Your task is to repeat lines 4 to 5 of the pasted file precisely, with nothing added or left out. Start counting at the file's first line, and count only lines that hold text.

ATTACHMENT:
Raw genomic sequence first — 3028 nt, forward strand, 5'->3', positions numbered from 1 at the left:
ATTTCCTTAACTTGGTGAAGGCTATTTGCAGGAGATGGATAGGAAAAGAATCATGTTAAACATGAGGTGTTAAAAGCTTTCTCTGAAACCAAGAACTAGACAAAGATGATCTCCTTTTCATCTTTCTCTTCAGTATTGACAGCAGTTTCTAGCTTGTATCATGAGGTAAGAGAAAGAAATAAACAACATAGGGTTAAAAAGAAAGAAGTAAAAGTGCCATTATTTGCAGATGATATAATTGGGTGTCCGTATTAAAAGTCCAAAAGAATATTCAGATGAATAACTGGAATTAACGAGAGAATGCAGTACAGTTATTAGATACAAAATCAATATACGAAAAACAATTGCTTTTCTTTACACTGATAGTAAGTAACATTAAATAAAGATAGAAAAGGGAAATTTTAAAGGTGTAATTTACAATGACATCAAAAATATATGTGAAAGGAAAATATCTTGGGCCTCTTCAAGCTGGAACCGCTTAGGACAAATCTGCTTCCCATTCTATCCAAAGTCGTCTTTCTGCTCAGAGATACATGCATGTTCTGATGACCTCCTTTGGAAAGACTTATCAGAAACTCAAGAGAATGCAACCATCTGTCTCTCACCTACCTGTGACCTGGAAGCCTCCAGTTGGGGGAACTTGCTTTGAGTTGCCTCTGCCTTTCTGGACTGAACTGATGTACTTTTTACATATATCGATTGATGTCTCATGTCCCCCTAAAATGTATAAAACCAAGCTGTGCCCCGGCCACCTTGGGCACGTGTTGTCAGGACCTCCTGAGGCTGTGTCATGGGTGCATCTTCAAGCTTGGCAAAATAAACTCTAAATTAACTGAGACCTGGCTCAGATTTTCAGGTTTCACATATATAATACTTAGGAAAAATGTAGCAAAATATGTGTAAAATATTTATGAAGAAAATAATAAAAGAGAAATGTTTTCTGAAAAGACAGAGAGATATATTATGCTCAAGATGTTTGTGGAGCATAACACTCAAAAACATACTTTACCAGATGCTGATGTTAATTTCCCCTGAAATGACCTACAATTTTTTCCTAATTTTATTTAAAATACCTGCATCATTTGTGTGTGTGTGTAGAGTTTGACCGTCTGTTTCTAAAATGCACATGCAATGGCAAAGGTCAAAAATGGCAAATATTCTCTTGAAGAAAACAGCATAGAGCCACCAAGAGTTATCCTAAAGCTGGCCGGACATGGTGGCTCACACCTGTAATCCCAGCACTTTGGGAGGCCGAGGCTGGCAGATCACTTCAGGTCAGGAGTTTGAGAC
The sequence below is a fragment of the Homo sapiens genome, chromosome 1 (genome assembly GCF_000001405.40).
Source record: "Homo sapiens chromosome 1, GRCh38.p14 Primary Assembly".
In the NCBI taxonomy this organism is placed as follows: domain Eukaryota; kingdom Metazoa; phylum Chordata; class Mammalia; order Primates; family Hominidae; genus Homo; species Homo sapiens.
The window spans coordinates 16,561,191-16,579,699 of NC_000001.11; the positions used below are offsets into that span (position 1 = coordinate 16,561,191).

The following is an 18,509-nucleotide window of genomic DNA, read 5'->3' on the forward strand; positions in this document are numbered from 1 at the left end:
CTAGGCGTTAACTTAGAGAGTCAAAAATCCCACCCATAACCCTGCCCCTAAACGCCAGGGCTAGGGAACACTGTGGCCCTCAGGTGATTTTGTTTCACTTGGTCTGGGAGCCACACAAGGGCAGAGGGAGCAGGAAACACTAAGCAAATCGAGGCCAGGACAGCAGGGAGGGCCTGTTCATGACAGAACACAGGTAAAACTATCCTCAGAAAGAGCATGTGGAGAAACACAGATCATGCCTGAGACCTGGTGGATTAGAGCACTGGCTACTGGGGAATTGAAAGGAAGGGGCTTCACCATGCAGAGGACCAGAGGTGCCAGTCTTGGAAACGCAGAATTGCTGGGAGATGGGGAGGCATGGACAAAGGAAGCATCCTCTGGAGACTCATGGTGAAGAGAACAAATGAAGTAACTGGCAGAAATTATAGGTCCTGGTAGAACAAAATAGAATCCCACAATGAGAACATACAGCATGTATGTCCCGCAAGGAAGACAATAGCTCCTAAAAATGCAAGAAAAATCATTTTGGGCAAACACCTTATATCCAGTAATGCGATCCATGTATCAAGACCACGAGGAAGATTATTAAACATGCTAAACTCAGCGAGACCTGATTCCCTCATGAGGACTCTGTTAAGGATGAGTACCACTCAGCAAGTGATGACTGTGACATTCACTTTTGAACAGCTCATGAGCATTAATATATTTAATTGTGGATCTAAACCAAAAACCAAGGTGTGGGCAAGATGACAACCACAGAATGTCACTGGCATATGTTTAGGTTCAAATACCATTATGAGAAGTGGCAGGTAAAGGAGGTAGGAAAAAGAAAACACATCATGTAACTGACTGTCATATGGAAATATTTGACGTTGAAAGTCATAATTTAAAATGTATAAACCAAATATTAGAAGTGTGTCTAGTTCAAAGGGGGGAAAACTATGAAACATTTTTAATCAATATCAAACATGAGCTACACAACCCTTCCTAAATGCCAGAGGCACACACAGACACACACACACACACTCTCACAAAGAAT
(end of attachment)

Source record: "Homo sapiens chromosome 1, GRCh38.p14 Primary Assembly".
In the NCBI taxonomy this organism is placed as follows: domain Eukaryota; kingdom Metazoa; phylum Chordata; class Mammalia; order Primates; family Hominidae; genus Homo; species Homo sapiens.